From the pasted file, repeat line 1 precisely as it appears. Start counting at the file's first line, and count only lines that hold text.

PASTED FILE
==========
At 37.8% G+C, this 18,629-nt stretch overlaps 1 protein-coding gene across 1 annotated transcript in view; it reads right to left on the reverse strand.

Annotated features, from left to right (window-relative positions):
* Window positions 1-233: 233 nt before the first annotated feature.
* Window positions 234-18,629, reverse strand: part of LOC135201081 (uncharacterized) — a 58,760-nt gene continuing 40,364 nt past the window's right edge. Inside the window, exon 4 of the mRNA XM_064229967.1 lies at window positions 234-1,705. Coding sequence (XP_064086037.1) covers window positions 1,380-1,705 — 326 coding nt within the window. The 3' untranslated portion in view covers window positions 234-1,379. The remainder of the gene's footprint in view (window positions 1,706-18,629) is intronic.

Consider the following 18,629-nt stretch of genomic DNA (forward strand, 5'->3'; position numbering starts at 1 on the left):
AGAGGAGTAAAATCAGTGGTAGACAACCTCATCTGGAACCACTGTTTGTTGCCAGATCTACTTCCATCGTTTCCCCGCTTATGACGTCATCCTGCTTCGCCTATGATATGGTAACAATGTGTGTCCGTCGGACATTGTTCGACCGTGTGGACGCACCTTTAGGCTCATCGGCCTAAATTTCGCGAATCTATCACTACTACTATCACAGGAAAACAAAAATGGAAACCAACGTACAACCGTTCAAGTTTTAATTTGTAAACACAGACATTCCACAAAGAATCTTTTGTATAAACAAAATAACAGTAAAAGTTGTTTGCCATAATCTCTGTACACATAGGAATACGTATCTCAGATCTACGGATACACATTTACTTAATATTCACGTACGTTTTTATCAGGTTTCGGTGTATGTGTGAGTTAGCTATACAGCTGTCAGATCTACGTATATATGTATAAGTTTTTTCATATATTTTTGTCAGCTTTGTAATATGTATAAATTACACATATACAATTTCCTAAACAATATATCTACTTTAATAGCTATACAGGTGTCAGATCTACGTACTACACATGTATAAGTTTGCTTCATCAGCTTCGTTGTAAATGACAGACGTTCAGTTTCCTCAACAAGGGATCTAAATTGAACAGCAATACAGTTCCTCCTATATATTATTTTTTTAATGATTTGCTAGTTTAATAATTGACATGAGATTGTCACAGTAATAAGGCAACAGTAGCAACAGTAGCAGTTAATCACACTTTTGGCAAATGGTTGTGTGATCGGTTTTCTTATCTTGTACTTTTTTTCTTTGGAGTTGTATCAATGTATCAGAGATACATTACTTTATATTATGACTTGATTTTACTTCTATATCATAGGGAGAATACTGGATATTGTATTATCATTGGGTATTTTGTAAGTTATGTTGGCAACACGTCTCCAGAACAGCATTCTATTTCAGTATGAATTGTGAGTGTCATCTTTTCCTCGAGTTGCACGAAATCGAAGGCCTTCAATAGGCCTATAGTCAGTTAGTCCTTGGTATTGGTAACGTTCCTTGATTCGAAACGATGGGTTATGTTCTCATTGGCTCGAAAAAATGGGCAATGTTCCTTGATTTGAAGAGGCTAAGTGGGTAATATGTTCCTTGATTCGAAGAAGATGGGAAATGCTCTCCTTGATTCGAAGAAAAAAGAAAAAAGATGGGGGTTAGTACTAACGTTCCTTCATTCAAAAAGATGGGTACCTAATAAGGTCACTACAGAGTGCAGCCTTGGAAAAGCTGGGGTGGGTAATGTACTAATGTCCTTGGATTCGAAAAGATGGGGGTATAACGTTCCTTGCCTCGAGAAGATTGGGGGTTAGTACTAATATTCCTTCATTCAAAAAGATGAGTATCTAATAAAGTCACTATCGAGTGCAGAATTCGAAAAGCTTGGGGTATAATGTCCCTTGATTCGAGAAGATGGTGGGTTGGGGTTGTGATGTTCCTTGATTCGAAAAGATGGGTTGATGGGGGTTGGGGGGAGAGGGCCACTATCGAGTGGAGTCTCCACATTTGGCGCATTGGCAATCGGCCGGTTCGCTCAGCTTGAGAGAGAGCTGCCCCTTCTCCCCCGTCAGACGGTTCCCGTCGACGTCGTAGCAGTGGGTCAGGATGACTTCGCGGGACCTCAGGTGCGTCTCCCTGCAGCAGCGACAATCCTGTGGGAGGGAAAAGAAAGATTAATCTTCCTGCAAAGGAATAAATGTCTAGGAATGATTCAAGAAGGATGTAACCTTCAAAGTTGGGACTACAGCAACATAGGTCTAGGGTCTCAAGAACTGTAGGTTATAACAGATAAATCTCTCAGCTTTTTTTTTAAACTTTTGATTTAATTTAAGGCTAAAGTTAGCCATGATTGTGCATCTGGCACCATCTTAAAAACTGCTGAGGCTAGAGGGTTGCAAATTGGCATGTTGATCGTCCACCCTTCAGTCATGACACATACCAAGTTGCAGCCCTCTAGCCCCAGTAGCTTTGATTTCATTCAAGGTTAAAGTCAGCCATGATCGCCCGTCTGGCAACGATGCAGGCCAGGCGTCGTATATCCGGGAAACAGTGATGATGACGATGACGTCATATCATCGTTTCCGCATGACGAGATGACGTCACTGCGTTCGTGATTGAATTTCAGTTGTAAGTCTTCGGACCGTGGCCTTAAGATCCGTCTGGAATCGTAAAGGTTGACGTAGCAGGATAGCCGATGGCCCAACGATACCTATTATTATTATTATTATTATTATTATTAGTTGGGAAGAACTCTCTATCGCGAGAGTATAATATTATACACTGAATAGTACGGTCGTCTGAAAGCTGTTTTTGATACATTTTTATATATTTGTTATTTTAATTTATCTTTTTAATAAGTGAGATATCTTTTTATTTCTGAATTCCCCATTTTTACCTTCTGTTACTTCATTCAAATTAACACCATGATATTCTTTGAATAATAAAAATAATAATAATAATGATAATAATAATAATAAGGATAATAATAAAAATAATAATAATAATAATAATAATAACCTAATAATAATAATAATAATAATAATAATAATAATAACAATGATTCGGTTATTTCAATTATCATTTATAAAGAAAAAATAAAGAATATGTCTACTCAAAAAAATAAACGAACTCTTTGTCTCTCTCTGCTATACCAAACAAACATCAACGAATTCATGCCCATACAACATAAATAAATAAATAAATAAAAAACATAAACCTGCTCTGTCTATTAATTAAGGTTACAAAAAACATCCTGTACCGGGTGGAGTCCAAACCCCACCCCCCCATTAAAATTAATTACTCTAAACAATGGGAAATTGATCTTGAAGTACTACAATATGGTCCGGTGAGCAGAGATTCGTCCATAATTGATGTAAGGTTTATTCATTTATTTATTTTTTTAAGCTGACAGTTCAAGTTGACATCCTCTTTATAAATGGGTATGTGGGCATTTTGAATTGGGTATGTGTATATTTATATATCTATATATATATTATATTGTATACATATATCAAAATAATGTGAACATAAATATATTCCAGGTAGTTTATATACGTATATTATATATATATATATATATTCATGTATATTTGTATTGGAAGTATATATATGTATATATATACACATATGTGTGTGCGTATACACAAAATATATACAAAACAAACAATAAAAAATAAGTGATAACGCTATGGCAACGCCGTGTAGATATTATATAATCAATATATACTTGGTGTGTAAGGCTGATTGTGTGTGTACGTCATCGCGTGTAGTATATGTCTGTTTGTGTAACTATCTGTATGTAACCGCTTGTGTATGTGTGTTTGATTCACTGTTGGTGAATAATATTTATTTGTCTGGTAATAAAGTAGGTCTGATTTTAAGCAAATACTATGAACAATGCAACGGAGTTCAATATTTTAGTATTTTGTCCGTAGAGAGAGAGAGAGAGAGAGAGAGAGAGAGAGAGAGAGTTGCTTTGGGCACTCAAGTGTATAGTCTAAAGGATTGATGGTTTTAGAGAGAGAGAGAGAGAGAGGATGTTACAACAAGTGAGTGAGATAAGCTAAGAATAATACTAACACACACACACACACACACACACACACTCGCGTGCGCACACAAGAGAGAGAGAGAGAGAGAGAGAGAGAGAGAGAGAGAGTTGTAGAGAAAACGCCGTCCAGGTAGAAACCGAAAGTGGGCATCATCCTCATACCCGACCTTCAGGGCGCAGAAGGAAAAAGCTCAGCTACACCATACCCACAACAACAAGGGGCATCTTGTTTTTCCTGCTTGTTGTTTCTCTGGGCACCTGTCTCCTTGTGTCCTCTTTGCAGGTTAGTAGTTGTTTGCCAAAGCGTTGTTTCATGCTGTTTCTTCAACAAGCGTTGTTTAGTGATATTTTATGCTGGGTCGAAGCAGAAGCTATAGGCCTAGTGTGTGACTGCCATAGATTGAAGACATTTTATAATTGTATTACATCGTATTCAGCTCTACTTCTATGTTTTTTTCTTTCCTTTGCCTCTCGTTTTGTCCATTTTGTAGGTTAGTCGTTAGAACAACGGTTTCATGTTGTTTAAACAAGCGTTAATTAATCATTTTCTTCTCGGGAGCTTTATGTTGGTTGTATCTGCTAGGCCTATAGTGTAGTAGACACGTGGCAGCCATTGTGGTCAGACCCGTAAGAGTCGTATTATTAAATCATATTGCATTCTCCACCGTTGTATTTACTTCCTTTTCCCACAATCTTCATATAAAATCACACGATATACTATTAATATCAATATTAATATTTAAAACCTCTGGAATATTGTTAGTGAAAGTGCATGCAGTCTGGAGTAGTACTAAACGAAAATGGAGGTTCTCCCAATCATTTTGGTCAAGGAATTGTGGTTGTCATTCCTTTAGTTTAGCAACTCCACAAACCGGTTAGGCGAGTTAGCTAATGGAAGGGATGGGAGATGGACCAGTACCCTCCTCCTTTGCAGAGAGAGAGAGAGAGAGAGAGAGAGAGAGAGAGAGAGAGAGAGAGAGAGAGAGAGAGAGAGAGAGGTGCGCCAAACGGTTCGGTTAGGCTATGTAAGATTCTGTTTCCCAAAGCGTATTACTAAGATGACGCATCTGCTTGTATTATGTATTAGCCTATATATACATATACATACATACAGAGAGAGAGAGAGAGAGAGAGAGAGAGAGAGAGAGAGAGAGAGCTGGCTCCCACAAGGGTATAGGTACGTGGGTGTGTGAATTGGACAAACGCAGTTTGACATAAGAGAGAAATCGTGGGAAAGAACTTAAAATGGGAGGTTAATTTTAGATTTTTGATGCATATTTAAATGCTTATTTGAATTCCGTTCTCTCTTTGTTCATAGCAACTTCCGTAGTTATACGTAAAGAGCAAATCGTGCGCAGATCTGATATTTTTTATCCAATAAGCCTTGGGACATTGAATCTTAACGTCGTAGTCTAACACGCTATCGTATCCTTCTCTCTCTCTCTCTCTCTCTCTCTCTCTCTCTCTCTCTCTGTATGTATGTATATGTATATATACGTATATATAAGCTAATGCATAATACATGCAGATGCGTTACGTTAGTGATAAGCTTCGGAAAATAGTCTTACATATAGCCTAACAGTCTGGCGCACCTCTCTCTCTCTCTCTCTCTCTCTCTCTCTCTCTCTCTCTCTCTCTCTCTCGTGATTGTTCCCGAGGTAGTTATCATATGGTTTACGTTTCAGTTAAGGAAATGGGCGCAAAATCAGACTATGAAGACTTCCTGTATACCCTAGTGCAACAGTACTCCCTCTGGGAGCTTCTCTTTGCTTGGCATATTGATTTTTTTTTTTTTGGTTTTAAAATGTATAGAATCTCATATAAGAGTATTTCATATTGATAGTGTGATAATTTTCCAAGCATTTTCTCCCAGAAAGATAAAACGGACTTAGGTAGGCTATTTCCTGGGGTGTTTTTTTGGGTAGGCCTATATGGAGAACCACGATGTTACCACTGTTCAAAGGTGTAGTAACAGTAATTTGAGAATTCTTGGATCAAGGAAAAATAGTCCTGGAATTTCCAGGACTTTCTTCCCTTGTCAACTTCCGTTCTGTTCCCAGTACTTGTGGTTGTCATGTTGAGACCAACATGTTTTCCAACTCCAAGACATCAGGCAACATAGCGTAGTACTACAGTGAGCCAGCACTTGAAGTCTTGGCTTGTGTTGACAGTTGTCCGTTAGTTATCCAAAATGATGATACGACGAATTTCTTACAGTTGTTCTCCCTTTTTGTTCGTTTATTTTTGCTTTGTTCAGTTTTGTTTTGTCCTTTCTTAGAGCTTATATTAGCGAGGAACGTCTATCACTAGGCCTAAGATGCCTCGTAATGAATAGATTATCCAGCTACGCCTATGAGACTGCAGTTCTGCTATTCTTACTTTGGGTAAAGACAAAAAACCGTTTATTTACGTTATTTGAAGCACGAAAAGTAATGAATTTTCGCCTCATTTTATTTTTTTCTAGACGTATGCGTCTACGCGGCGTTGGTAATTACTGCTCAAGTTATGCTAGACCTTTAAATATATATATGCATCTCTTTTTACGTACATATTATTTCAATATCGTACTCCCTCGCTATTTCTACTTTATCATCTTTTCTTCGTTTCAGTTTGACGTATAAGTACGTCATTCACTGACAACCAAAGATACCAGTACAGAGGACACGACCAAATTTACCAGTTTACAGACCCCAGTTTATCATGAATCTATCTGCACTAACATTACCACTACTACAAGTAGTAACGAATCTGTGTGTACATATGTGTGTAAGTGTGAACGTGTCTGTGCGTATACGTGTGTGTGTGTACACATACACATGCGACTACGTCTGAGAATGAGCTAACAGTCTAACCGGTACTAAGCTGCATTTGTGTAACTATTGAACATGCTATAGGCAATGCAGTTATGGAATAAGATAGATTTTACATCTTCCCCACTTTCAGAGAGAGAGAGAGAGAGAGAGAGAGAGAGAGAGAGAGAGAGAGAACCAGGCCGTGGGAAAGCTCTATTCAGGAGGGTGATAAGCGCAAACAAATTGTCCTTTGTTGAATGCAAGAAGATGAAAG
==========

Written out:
At 37.8% G+C, this 18,629-nt stretch overlaps 1 protein-coding gene across 1 annotated transcript in view; it reads right to left on the reverse strand.